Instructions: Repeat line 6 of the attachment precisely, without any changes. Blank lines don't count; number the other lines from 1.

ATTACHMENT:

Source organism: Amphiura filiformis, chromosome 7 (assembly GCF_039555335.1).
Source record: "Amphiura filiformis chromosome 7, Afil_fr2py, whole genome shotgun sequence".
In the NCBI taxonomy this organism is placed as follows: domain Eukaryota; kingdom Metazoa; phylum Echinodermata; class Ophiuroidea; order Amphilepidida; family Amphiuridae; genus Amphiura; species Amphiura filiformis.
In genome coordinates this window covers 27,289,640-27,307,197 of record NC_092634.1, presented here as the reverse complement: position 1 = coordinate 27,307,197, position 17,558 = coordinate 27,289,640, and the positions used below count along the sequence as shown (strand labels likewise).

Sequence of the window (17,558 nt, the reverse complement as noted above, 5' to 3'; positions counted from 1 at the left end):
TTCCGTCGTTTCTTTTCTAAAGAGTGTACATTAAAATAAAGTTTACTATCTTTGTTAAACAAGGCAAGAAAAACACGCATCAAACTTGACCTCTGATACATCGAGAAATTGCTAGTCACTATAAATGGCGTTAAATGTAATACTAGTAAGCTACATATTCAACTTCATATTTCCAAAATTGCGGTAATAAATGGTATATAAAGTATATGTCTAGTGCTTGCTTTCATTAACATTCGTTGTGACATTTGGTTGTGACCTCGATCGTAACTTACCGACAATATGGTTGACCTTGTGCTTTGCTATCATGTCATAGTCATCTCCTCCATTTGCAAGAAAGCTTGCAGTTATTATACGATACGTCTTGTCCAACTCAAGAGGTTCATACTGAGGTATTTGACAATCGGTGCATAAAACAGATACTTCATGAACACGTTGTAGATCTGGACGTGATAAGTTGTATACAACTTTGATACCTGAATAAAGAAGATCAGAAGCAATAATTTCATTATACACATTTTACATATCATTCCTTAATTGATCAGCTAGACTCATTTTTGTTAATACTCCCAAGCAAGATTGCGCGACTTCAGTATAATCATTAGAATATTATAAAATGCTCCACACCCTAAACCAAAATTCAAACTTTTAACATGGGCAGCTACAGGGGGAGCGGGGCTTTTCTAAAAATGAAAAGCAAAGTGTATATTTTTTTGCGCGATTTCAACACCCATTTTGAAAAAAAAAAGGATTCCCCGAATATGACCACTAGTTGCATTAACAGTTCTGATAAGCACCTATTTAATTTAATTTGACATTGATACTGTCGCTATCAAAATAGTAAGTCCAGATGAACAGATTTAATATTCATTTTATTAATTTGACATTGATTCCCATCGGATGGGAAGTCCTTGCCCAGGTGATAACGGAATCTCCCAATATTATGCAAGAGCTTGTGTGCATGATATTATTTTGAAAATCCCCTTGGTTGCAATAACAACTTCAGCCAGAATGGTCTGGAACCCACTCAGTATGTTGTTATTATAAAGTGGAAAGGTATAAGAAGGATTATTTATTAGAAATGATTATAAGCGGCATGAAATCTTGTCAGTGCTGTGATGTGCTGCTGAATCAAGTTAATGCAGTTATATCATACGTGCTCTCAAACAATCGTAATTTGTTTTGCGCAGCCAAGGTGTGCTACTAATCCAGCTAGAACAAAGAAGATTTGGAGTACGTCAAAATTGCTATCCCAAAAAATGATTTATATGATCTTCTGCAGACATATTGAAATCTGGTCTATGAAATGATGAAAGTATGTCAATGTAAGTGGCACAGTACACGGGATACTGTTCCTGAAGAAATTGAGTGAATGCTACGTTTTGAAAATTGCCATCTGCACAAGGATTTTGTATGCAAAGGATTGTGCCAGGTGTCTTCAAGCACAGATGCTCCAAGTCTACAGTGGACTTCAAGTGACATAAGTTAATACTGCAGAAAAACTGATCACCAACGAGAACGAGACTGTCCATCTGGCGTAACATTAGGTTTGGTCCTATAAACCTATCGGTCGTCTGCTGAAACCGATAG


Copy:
TTCCGTCGTTTCTTTTCTAAAGAGTGTACATTAAAATAAAGTTTACTATCTTTGTTAAACAAGGCAAGAAAAACACGCATCAAACTTGACCTCTGATACATCGAGAAATTGCTAGTCACTATAAATGGCGTTAAATGTAATACTAGTAAGCTACATATTCAACTTCATATTTCCAAAATTGCGGTAATAAATGGTATATAAAGTATATGTCTAGTGCTTGCTTTCATTAACATTCGTTGTGACATTTGGTTGTGACCTCGATCGTAACTTACCGACAATATGGTTGACCTTGTGCTTTGCTATCATGTCATAGTCATCTCCTCCATTTGCAAGAAAGCTTGCAGTTATTATACGATACGTCTTGTCCAACTCAAGAGGTTCATACTGAGGTATTTGACAATCGGTGCATAAAACAGATACTTCATGAACACGTTGTAGATCTGGACGTGATAAGTTGTATACAACTTTGATACCTGAATAAAGAAGATCAGAAGCAATAATTTCATTATACACATTTTACATATCATTCCTTAATTGATCAGCTAGACTCATTTTTGTTAATACTCCCAAGCAAGATTGCGCGACTTCAGTATAATCATTAGAATATTATAAAATGCTCCACACCCTAAACCAAAATTCAAACTTTTAACATGGGCAGCTACAGGGGGAGCGGGGCTTTTCTAAAAATGAAAAGCAAAGTGTATATTTTTTTGCGCGATTTCAACACCCATTTTGAAAAAAAAAAGGATTCCCCGAATATGACCACTAGTTGCATTAACAGTTCTGATAAGCACCTATTTAATTTAATTTGACATTGATACTGTCGCTATCAAAATAGTAAGTCCAGATGAACAGATTTAATATTCATTTTATTAATTTGACATTGATTCCCATCGGATGGGAAGTCCTTGCCCAGGTGATAACGGAATCTCCCAATATTATGCAAGAGCTTGTGTGCATGATATTATTTTGAAAATCCCCTTGGTTGCAATAACAACTTCAGCCAGAATGGTCTGGAACCCACTCAGTATGTTGTTATTATAAAGTGGAAAGGTATAAGAAGGATTATTTATTAGAAATGATTATAAGCGGCATGAAATCTTGTCAGTGCTGTGATGTGCTGCTGAATCAAGTTAATGCAGTTATATCATACGTGCTCTCAAACAATCGTAATTTGTTTTGCGCAGCCAAGGTGTGCTACTAATCCAGCTAGAACAAAGAAGATTTGGAGTACGTCAAAATTGCTATCCCAAAAAATGATTTATATGATCTTCTGCAGACATATTGAAATCTGGTCTATGAAATGATGAAAGTATGTCAATGTAAGTGGCACAGTACACGGGATACTGTTCCTGAAGAAATTGAGTGAATGCTACGTTTTGAAAATTGCCATCTGCACAAGGATTTTGTATGCAAAGGATTGTGCCAGGTGTCTTCAAGCACAGATGCTCCAAGTCTACAGTGGACTTCAAGTGACATAAGTTAATACTGCAGAAAAACTGATCACCAACGAGAACGAGACTGTCCATCTGGCGTAACATTAGGTTTGGTCCTATAAACCTATCGGTCGTCTGCTGAAACCGATAG